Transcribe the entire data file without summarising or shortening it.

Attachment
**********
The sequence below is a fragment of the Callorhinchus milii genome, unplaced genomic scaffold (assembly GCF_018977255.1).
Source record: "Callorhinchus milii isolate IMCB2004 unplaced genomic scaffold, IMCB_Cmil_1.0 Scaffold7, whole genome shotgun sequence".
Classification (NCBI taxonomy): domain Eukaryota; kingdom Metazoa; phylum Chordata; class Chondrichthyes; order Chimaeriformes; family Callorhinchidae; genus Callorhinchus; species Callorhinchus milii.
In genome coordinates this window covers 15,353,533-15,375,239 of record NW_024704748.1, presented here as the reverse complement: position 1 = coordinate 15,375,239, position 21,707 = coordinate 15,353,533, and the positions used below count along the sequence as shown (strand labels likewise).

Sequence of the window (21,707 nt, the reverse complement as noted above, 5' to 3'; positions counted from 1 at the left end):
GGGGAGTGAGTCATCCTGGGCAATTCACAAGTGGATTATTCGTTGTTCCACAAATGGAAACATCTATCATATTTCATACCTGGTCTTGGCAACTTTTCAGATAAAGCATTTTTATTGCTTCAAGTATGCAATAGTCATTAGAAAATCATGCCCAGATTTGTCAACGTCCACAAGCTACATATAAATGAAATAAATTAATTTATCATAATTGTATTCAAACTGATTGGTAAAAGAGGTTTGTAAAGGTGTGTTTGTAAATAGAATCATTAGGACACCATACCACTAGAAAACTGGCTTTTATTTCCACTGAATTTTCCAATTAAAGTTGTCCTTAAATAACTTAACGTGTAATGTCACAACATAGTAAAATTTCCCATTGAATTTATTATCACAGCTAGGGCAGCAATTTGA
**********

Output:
The sequence below is a fragment of the Callorhinchus milii genome, unplaced genomic scaffold (assembly GCF_018977255.1).
Source record: "Callorhinchus milii isolate IMCB2004 unplaced genomic scaffold, IMCB_Cmil_1.0 Scaffold7, whole genome shotgun sequence".
Classification (NCBI taxonomy): domain Eukaryota; kingdom Metazoa; phylum Chordata; class Chondrichthyes; order Chimaeriformes; family Callorhinchidae; genus Callorhinchus; species Callorhinchus milii.
In genome coordinates this window covers 15,353,533-15,375,239 of record NW_024704748.1, presented here as the reverse complement: position 1 = coordinate 15,375,239, position 21,707 = coordinate 15,353,533, and the positions used below count along the sequence as shown (strand labels likewise).

Sequence of the window (21,707 nt, the reverse complement as noted above, 5' to 3'; positions counted from 1 at the left end):
GGGGAGTGAGTCATCCTGGGCAATTCACAAGTGGATTATTCGTTGTTCCACAAATGGAAACATCTATCATATTTCATACCTGGTCTTGGCAACTTTTCAGATAAAGCATTTTTATTGCTTCAAGTATGCAATAGTCATTAGAAAATCATGCCCAGATTTGTCAACGTCCACAAGCTACATATAAATGAAATAAATTAATTTATCATAATTGTATTCAAACTGATTGGTAAAAGAGGTTTGTAAAGGTGTGTTTGTAAATAGAATCATTAGGACACCATACCACTAGAAAACTGGCTTTTATTTCCACTGAATTTTCCAATTAAAGTTGTCCTTAAATAACTTAACGTGTAATGTCACAACATAGTAAAATTTCCCATTGAATTTATTATCACAGCTAGGGCAGCAATTTGA